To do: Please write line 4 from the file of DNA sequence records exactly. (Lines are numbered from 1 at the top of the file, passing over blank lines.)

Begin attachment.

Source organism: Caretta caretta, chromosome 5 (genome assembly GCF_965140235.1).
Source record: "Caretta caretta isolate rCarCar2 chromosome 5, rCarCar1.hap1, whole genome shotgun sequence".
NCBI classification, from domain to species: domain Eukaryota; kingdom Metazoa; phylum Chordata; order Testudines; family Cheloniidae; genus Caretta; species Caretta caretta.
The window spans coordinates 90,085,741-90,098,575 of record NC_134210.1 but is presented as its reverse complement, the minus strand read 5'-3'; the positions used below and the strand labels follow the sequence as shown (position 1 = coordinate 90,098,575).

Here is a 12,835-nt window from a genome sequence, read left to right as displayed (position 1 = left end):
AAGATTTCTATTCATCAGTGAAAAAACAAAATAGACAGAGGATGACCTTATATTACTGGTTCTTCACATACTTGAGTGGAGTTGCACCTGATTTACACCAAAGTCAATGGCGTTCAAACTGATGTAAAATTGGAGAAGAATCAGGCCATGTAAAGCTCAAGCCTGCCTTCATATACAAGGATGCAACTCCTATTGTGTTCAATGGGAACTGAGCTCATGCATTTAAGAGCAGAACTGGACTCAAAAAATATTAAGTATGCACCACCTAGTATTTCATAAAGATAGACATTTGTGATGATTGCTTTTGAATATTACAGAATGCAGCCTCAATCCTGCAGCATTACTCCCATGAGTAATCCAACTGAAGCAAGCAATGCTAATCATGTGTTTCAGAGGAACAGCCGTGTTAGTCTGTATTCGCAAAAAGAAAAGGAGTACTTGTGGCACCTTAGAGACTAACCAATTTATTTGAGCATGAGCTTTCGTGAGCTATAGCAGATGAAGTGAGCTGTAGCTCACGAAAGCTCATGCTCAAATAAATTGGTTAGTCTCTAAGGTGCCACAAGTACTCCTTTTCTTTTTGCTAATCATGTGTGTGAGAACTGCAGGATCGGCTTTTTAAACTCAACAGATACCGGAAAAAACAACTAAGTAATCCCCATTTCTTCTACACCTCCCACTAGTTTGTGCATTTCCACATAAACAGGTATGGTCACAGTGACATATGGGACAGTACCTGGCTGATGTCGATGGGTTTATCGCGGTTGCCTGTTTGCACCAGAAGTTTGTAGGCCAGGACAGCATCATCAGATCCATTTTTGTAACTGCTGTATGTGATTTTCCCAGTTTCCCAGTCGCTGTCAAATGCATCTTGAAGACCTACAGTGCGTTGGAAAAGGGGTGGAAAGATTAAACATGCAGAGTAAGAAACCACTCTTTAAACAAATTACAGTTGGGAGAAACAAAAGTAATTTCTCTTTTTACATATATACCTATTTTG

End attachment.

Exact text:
The window spans coordinates 90,085,741-90,098,575 of record NC_134210.1 but is presented as its reverse complement, the minus strand read 5'-3'; the positions used below and the strand labels follow the sequence as shown (position 1 = coordinate 90,098,575).